In order to know what to do with retirement assets, it is important to first understand what it is that you, or your spouse, own. Basically, there are two styles of retirement plan: the defined benefit plan, which guarantees the owner an income stream in a predetermined amount each month, starting from a fixed age through the end of the pensioner’s life; and the defined contribution plan, which has a fixed value at any given point in time, just like a bank or brokerage account. Defined contribution plans are usually in one of two forms: the 401(k) account, which is funded by withholdings from an employee’s paycheck and contributions from his or her employer; and the Individual Retirement Account (“IRA”), which is either funded with a worker’s savings, “rolled over” from a 401(k) with a prior employer, or both. There may be multiple accounts if the person has had multiple employers. A person going through a divorce needs to be certain to know how many accounts they and their spouse have, and what kinds of accounts they are.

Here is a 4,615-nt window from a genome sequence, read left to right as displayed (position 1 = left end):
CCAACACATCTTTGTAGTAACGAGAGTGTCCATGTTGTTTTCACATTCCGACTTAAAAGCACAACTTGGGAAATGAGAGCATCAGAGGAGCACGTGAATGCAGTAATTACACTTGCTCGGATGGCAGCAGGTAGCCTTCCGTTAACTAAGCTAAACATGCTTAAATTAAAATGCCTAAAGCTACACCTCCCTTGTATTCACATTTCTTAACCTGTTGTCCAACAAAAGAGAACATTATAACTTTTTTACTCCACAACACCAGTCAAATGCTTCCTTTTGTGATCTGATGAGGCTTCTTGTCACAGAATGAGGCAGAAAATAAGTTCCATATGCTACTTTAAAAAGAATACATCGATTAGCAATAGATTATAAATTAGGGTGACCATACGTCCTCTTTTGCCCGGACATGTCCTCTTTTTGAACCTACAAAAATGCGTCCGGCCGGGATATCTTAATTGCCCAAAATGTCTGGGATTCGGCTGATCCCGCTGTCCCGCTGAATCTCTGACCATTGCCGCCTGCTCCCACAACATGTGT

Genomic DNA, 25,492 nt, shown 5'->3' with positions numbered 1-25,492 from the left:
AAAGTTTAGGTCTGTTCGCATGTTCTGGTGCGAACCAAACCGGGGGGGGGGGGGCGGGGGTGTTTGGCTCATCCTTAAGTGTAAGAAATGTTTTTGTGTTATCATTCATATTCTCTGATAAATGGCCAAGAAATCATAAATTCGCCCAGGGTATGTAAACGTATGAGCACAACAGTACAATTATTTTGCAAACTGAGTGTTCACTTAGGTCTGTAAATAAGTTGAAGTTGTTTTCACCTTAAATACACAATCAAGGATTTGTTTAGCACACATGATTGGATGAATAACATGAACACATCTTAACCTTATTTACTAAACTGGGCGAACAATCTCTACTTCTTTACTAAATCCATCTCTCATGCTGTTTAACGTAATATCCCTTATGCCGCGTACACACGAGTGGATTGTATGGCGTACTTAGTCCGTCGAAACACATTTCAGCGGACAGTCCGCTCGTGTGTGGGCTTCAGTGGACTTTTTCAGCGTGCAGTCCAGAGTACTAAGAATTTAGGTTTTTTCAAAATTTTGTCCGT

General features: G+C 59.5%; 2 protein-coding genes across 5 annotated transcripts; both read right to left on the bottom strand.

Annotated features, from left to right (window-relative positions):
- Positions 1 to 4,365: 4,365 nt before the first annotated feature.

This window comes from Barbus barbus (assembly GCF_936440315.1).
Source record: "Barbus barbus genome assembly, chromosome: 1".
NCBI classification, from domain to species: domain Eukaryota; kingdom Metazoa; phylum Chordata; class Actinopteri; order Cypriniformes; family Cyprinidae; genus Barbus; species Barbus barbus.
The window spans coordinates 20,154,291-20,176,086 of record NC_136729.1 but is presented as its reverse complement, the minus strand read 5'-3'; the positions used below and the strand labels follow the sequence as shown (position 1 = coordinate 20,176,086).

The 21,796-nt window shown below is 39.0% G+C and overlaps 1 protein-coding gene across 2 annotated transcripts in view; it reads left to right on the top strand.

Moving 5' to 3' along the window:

Super Lawyers Logo — top rated divorce lawyersNew Jersey Super Lawyers has recognized nine Skoloff & Wolfe lawyers as Super Lawyers and Rising Stars for 2020. Super Lawyers rates outstanding lawyers from more than 70 practice areas who have attained a high degree of peer recognition and professional achievement. The selection process includes independent research, peer nominations and peer evaluations.

Jonathan Wolfe, Co-Managing Partner; Chair – Matrimonial & Litigation Departments

For the tenth consecutive year, Jonathan Wolfe, has been selected as a “Super Lawyer”. Mr. Wolfe’s practice focus is on business litigation and matrimonial disputes. He represents leaders or the spouses of leaders from the finance, real estate, professional and entertainment/sports communities in complex matrimonial matters, including a focus on business valuations, private equity/hedge funds, treatment of trust assets in divorce and the protection of non-marital assets. Mr. Wolfe is also the Chair of the Family Law Section of the American Bar Association.